Assisted Living

Hundreds of time each year, this writer hears “But, I promised my parents that I would never put them in a home!” It’s considered the ultimate degradation–going into a nursing home. “I’m keeping her at home, I’ll just quit my job and take care of my mother.” With such dedication, it hurts when I have to explain that after years of personal sacrifice, a daughter’s super human efforts are the doing more harm than good to her parent.

An Example:
This writer was called in for an emergency evaluation with a man in his 80s, whose son and daughter-in-law had just installed him in a quarter million dollar addition to their home. Yet, he had become depressed–sitting and doing nothing, losing his appetite and seeming to withdraw into himself. He had been living in a “dump” or a tiny apartment in Falmouth on Cape Cod in a old and somewhat decrepit senior housing complex. Every day he would get dressed, cross the street and sit on a bench with a homeless person. They laughed, fed the pigeons and watch the boats come and go in the harbor. His son was horrified.

I arrived to their large rural home on a golf course, to find the patient sitting in the living room of a lovely apartment attached to his son’s house. There was a 50” TV on the wall, but he couldn’t operate the remote control to use it. The coffee table was piled high with National Geographic magazines, his favorite, but he seemed able to read the same page over-and-over when he picked one up. No one visited him and no called him. His son, daughter-in-law and two grandsons were busy working two jobs or going to school and activities. They made sure a lunch was in the refrigerator that he never ate. In fact, he was sitting on the couch staring out a likely $10,000 triple Pella sliding door at 18” of snow on the golf course, without even a bird or a leaf to look at. I quietly, went to the main part of the house and sat with his family at their kitchen table and told them how cruel they were to do this to him.

No, they didn’t take it well. Angry and upset they told me how much money they spent and all the work they went to. I told them their love and efforts were clear, it was just the wrong way to meet the patient’s needs because they relied on common sense. “My dad isn’t going to any home!” Well, if he had lost his legs to diabetes, gone blind or needed dialysis–staying at home would have made perfect sense. He could self-stimulate by watching the TV, calling his friends and inviting them over for conversation and meals he made or he could read books, do Soduko and engage in self-directed hobbies. Remember, like you do on a snow day forces you to stay at home from work?

In dementia, he need external stimulation. And, his son and daughter-in-law would have to be like cruise ship activity directors–you know the ones who keep your kids happy and busy with Snipe hunts, so you enjoy the cruise–offering 18 hours of daily socialization and activities to engage the patient. But, they work and have their own chores, and remember the cruise ship has several activities directors as there are two work shifts in a day. Bringing in companionship is fine if the patient can engage with them in a meaningful way, but with dementia you work your way up to full-time care, which is three shifts in a day and with holiday and sick time you need 4-5 people to cover those shifts. How would you do with three different people coming into and adjusting your kitchen every day?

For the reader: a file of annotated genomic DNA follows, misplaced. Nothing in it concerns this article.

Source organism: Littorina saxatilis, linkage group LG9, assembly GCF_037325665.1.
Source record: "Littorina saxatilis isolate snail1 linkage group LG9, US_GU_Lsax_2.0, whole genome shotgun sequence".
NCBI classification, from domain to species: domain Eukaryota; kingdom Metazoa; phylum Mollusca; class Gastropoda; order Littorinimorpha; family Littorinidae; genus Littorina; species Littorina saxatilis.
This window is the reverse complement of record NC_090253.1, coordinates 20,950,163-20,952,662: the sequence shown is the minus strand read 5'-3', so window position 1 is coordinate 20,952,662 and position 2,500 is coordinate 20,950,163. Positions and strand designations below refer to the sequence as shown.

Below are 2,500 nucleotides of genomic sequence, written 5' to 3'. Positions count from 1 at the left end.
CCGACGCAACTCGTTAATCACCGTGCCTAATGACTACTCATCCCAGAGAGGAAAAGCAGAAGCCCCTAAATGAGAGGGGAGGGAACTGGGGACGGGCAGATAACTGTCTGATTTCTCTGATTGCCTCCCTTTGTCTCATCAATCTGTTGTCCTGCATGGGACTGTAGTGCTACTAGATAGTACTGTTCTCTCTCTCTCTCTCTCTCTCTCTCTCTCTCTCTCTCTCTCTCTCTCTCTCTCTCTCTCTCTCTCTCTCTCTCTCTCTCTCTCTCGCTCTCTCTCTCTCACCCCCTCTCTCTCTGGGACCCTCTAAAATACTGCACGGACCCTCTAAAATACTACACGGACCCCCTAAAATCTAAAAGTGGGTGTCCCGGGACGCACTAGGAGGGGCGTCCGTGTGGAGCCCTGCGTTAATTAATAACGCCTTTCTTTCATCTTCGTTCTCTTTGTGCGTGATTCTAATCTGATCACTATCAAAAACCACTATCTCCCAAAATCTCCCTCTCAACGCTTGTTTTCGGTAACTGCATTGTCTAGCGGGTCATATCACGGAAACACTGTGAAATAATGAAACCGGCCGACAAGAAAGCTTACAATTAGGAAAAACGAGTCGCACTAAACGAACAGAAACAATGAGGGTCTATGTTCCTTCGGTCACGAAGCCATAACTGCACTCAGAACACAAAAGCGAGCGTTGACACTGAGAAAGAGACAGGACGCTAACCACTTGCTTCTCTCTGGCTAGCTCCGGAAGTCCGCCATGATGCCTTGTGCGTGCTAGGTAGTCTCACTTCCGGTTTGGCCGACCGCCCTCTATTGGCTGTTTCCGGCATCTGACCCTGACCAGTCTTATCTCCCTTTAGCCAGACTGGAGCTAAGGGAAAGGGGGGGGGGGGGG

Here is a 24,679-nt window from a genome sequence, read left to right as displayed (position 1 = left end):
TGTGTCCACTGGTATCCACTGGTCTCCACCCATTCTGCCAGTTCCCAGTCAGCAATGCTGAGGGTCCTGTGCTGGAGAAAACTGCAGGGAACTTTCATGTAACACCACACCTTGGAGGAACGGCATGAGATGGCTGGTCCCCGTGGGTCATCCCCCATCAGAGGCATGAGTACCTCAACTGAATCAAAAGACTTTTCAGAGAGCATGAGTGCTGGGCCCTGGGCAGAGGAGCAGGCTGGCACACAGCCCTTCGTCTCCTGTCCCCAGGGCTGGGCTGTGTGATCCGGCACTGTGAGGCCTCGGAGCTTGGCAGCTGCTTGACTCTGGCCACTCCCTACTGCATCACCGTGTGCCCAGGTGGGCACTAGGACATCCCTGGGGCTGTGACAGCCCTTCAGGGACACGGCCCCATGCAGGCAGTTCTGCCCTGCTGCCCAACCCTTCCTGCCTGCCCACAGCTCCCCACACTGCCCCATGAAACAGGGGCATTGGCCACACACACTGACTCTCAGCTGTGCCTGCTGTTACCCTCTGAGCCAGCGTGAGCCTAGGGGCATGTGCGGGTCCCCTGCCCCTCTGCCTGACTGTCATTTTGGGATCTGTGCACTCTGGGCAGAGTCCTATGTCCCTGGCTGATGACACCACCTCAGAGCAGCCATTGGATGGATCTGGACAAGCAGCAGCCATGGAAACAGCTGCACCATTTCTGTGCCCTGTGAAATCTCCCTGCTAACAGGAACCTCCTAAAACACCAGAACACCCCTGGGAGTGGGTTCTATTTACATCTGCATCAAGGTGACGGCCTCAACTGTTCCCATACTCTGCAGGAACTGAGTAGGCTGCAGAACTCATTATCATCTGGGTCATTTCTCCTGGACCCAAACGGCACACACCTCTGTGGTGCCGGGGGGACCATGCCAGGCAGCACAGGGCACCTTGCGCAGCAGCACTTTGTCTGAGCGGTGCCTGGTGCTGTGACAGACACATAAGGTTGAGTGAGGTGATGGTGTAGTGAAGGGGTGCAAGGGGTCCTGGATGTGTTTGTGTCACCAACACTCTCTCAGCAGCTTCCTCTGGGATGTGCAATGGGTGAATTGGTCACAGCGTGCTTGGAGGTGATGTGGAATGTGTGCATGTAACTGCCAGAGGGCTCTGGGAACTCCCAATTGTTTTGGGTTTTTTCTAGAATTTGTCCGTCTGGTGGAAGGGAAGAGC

Intuitively, one knows with a dementia person stability is important and introducing chaos with different care providers every several hours might be the worst thing you can do. And are any trained as activity directors? No. This examiner arrives to homes daily to find nice young ladies speaking to their boy friends on their cell phones, while the patient sits at a kitchen table with a sandwich in front of them. At $24/ hour (the average) X 24 hours in a day = $500/day or $15,000 per month and it is all NOT what a dementia patient needs or benefits from. But, they are in their home! Yes, but they are living there without dignity.

So What’s Better Than Being at Home?
A place with interesting activities, structured social events a person can just wander into and enjoy like a café. Many memory impaired assisted living facilities (ALFs) have a café where you can order coffee and pastry, sit at a table and chat about the weather with others and feel normal. No one asks you to pay, so no upset when you can’t make change or figure out the bill. As you walk around, there may be a movie playing where you can grab popcorn, or a dance hall, or how about hopping on a bus and taking a (simulated) trip around the neighborhood where you grew up, like the folks below are doing in an ALF in the Netherlands.

The typical ALF in the US is not quite up to the sophisticated standards in the Netherlands. Dr. Erik Scherder, a neuropsychologist there, focuses on elements that lower stress and discomfort (what we call “feeling normal”) reduces upset when people confront confusion in doing the tasks of everyday living. This writer is unpopular as a consultant in ALFs, as he advises things like a giant picture of a toilet affixed to a bathroom door when staff complain that male residents are peeing in the wastebasket or radiator, which reminds them of a toilet or urinal. Still, you can maintain decor and do common sense things. Take a look at the ALF of the future here, and look for activities, social settings, etc. that a person can simply come upon during their day walking about an ALF when you shop for one.

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